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All knowing eyes from Nepal Buddha: Son of Lumbini and World Teacher

Nepal and Himalayan Region Information| Sacred Mountains Lesson| Geography Themes and Poetry|Tiger Tiger

The geography of the Himalayan Region is expansive and diverse. Furthermore, the study of Nepal will provide an exciting "trek" into a land that ranges from the jungle to the mountains in an expanse of approximately 100 miles.

Nepal Map mountain ranges
Map of Nepal with mountains and cities marked.
There are several maps for Nepal online that also clearly mark the trekking sites.

The following information taken from The Himalayas: A Syllabus of the Region's History, Anthropology, and Religion by Todd T. Lewis and Theodore Riccardi, Jr., 1995.

1. The prevailing geographic feature of the area is the Himalayan Mountain Range, a young mountain range (25 million years old) and it is still rising. Young mountains are characterized by their sharp peaks whereas older mountains like the Appalachians have rounded off peaks due to soil erosion.

2. The region is unique because of the tropical heat at one end and the arctic cold, all which can occur within 50-100 miles, thereby creating a rich variety of life.

3. Regional climate: in general, eastern areas wetter than western areas because of yearly monsoons.

4. Regular vertical zonation patterns: Mean temperature drops 11 degrees F for every 3,400 feet increase in altitude; Treeline coincides with elevation levels and higher on southern exposures than northern.

Geographical and Climatic Characteristics:

1. The Submontane Region: Land below 2,500 feet, vast tropical forests cleared for settlement after eradication of malaria; very hot summer season and land inundated during monsoon season; Brahmaputra Valley a distinct sub-region.

submontane region Nepal
Sub-montane, Terai in Nepal -Home of the Tiger

2. The Mid-montane Region: Land from 2,500-7,500 ft. from Kashmir to Arunachal Pradesh; major rivers that have their headwaters on the north side of the high Himalayas and cut through the entire region; mixed hardwood forests along bamboo and rhododendrons; temperate climate; most areas inhabitable;large valleys that have support centers of civilization Kashmir Valley and Kathmandu Valley, Nepal.

mid-montane Nepal
Mid-montane

3. Highlands Region; Lands above 7,500 ft on both sides of the Himalayan peaks; landforms have inhabitable areas across the mountain range, upland plateaus and valleys, shaped by major rivers, glaciation and avalanches; hardwood and evergreen forests give way to scrub species at 14,000 feet; cold climate with short growing season and severe winter conditions. Geography supplements PDF.

highlands region Nepal
Highlands

Students of geography will also be interested in the various mountains and the fact that Nepal, birthplace of the Buddha, hosts some of the tallest mountains in the world, for example, Mt. Everest, K2, etc.

But it is the travel from Lumbini, at the far south central side of Nepal to the Annapurna Himal which will provide an encounter with diverse wildlife, plants and lifestyles of the Nepalese people. Lions, tigers, snow leopards, snakes, monkeys and elephants are often depicted in Newar Buddhist and Hindu art from the region. Newars are the people who live in Nepal.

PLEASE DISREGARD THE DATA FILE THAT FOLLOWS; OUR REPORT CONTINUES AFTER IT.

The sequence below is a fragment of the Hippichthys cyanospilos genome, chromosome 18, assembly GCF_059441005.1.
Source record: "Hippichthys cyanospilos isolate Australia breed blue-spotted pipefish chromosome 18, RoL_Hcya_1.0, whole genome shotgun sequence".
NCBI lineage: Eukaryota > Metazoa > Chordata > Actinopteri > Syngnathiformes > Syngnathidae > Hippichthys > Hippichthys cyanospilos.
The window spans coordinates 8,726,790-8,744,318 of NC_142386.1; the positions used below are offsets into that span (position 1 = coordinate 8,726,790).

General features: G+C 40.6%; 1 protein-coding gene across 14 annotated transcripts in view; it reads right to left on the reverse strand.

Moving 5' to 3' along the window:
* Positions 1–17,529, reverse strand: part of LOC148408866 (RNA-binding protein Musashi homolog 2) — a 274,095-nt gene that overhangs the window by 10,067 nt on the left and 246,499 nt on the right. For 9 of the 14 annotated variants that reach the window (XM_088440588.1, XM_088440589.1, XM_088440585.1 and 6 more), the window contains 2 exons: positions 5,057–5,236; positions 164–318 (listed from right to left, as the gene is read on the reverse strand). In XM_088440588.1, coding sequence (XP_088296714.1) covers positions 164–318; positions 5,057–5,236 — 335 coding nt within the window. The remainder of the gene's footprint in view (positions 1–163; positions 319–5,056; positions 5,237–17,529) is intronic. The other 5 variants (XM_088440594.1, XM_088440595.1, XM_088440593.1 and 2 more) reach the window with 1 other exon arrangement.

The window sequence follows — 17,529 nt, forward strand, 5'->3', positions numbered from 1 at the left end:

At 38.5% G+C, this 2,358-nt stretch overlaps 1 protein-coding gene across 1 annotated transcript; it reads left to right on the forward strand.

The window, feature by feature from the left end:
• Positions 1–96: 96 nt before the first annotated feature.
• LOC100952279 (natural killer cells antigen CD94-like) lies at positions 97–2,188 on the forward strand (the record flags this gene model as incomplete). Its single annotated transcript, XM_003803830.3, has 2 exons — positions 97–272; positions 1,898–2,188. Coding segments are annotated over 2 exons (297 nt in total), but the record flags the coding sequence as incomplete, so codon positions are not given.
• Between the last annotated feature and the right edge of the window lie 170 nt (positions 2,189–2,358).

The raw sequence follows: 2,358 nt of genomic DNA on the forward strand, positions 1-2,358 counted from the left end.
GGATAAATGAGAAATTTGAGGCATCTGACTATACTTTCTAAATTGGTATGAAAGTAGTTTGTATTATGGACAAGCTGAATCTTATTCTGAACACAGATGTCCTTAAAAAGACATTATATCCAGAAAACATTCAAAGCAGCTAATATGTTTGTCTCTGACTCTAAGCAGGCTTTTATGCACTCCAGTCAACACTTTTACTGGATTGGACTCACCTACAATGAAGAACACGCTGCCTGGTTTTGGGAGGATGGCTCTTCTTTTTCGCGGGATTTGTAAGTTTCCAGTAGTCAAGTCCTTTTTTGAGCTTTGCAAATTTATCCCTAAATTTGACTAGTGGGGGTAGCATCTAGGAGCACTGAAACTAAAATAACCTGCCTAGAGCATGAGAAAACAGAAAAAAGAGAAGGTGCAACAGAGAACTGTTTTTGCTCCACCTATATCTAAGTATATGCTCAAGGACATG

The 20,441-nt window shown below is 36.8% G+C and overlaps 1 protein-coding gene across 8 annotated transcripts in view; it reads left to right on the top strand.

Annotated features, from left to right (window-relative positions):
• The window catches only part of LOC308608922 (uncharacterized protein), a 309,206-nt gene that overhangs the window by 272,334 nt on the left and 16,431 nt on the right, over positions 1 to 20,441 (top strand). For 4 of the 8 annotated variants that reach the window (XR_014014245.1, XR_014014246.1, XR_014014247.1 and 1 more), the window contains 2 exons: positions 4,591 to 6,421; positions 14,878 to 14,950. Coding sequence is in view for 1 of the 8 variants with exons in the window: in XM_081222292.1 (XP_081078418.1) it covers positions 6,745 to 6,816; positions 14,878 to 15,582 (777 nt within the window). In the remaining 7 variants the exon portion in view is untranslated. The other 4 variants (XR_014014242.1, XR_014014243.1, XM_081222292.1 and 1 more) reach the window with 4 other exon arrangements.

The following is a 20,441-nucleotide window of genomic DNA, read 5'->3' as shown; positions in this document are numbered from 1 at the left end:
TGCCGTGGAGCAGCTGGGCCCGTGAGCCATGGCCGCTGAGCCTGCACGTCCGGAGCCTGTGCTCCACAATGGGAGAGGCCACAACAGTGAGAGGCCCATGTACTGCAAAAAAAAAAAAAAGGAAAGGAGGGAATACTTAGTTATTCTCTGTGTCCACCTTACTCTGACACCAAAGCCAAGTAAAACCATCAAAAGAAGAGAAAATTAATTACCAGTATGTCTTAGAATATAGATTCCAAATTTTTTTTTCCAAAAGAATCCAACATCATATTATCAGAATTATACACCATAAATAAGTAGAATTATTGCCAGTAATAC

One may also read some of the epic literature about the birth of the Buddha on the Literature page of this website to gain a richer illustration in words of the valley in Lumbini.

Geography Lessons:

On this page are several links to Google Maps for certain locations in the area of Nepal and Tibet. Some of the mountains had to be accessed according to their latitude (the coordinates that are running North and South of the Equator, also running across or horizontal on the globe) and longitude (the coordinates that are running East and West from the Prime Meridian, or running up and down or vertical on the globe). Recommendation to download latest Google Earth program onto hard drive. This is a free download!

A pdf short lesson about mountain building, the Himalayan Mountain range and the frequency of earthquakes in Nepal is included . Mountain Orogeny:Nepal's Earthquakes PDF

Also on this page are links to several mountains across the world that are considered sacred. Not every culture chooses to climb mountains and the mountain may hold a specific and significant honorary value for that culture.The first lesson is the Sacred Mountain lesson.
Click here for lesson plan:
1. Sacred Mountain lesson plan PDF.


2. Mountain profiles PDF.

Ghandrung Village
Ghandrung Village with Annapurna South, Nepal, Himalaya Region.



+ View Larger Map

Geography Themes and Poetry

The 5 Themes of Geography are a foundation for instruction of geography. One can cover many topics just by aligning to the 5 themes which are:

  1. Location: Is the location absolute 9latitude and Longitude) or is it relative, down the street at the end of the road.
  2. Place: Geographers describe the physical and or/human features.
  3. Human-Environment interaction: Geographers use this idea to stress how people affect their environment, the physical characteristics of their natural surroundings, and how their environment affects them.
  4. Movement: This theme helps geographers understand the relationship among places. People, goods and ideas move from one place to another . The Internet is under scrutiny in this theme because of all the ideas transmitted.